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About The daily Nebraskan. ([Lincoln, Neb.) 1901-current | View Entire Issue (Feb. 5, 1998)
Parliament wants Winnie home
British requesting return of Pooh, Piglet and gang
NEW YORK (AP) - Oh bother.
The British want Winnie the
ft>Oh and his four friends to come
A member of Parliament says
the original stuffed animals on
which A.A. Milne’s beloved stories
are based should be taken from a
display case at the New York Public
Library and returned to England.
“I saw them recently and they
look very unhappy indeed,” Labor
Minister Gwyneth Dunwoody said.
“I am not surprised, considering
they have been incarcerated in a
glass case in a foreign country for
all these years.”
Pooh, Tigger, Kanga, Eeyore
and Piglet - lovingly tattered and
faded - could be in for another
adventure, and this one wouldn’t
be in the Hundred-Acre Wood. “Oh
bother,” Pooh might say of this
tempest in a honey pot. “Oh dear,
oh dear,” Piglet would add.
Mrs. Dunwoodv is asking what
plans Britain’s culture secretary
has to arrange for the stuffed ani
mals’ repatriation after half a cen
“Just like the Greeks want their
Elgin Marbles back - so we want
our Winnie the Pooh back, along
with all his splendid friends,” Mrs.
The New York Public Library is
treating the sticky issue very cau
tiously. “Until we get a specific
request, we’re not commenting,”
spokeswoman Caroline Oyama
But a more combative Diane
Powers, associate chief librarian at
the Donnell Library Center, the
branch where the stuffed toys are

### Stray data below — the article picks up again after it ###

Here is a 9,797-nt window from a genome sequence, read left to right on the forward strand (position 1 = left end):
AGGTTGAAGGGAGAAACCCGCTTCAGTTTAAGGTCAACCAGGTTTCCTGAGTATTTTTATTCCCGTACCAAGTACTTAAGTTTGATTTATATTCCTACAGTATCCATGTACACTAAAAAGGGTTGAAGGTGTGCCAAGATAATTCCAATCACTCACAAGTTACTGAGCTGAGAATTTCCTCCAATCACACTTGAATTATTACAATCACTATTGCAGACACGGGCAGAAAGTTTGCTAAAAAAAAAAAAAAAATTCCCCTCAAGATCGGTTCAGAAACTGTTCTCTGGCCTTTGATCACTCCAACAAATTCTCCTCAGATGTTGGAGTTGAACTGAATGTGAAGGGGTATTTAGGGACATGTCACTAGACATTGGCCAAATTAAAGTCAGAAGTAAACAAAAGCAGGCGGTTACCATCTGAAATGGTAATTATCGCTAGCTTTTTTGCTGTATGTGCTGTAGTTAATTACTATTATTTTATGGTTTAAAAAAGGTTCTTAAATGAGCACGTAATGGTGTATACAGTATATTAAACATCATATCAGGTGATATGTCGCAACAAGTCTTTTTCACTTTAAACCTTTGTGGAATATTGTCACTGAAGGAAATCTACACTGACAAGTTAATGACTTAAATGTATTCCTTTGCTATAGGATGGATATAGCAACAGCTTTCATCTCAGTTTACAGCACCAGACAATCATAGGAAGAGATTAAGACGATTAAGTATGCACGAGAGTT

on display, said Wednesday: “If
England Teturns die Elgin Marbles
to Greece, we might consider
Mrs. Dunwoody’s comments -
a day before Prime Minister Tony
Blair’s visit to Washington on
Wednesday - posed no threat to
relations between the two coun
tries. The British Consulate in New
York called The Associated Press
to insist the prime minister’s office
knew nothing about Mrs.
The Winnie the Pooh Five,
along with early editions of their
books, have resided in a large dis
play case in the Children’s Room
of the Donnell Library Center
Their sojourn to the United
States began in 1947 when
American publisher E.P. Dutton
ana co. mvitea tnem tor a national
tour to promote Milne’s books,
said Tim Moses, publicity director
at Dutton Children’s Books, an
imprint of Penguin, Putnam Inc.
Insured for $50,000, Pooh and
friends toured the United States for
about 10 years, Moses said. The
publisher then held onto the ani
mals, turning them over to the
library in 1987.
Moses said Milne had given the
toys to Dutton permanently as a
“There isn’t any question about
the legal ownership of Winnie and
his friends,” Moses said.
The hugely successful books
center on the adventures of Pooh,
the honey-loving bear of little
brain, and his friends: the gloomy
donkey Eeyore, the excitable
Piglet, bouncy Tigger and maternal
Kanga (with her baby, Roo). Milne
began the series in 1926 for his
son, Christopher Robin, who fig
ures prominently in the stories.
The stuffed animals, which
Milne bought for his son at
Harrods, were the basis for the
books* original line drawings, by
Ernest Howard Shepard.
“They are part of our heritage
and they want to come home,” Mrs.
Dunwoody said. “And it is about
time we got them back. This is
where they belong. They plainly
want to come home.”
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COME MEET US! 1
Visit with John Huntley and Brad Blum
WHAT: Engineering ft Tech Career Fair
DATE: February 5,1998
PLACE: City Campos Union - Centennial Room
We have entry-level vacancies for:
. Quality & Process Control Engineers
Accountants, Computer Analysts, Production Supervisors,
and Sales Representatives
CONSIDER HORMEL. WE'LL HELP YOU SUCCEED.
Engineering & Technology
Career Fair ‘98
Over 75 companies from Nebraska and across the nation!
Thursday, February 5, 1998